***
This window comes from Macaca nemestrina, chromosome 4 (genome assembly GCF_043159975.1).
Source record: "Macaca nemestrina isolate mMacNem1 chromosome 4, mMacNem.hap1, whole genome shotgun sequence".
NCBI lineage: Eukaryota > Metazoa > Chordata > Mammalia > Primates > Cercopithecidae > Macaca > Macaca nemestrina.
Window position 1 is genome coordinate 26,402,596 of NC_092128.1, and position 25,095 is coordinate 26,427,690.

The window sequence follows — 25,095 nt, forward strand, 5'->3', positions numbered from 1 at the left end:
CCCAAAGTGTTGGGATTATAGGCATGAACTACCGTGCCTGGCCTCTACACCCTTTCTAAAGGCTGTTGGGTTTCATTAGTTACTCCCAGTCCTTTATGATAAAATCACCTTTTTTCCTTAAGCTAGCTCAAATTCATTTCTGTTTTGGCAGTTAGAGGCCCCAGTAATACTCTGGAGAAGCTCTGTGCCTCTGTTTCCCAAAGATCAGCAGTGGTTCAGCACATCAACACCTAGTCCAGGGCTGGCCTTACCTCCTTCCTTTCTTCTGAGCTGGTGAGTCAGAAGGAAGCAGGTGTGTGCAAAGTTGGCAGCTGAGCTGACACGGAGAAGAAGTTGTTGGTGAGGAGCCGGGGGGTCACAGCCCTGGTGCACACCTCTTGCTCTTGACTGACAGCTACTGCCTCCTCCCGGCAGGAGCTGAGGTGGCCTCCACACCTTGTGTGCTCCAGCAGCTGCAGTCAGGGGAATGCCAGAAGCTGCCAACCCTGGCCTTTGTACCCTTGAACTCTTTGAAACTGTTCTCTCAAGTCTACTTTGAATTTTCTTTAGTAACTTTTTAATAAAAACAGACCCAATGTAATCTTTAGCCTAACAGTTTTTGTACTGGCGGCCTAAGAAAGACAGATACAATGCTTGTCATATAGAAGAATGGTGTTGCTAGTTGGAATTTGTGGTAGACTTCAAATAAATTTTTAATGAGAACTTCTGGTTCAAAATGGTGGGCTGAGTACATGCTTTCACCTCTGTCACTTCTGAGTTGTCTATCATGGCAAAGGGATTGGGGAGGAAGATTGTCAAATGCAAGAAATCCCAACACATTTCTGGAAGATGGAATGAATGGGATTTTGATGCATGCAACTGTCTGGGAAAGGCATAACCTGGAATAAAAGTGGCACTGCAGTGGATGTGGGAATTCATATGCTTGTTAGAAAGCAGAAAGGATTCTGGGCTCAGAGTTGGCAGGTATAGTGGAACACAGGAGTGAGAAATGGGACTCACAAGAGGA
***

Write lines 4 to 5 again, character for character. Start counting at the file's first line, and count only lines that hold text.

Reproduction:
Window position 1 is genome coordinate 26,402,596 of NC_092128.1, and position 25,095 is coordinate 26,427,690.

The window sequence follows — 25,095 nt, forward strand, 5'->3', positions numbered from 1 at the left end: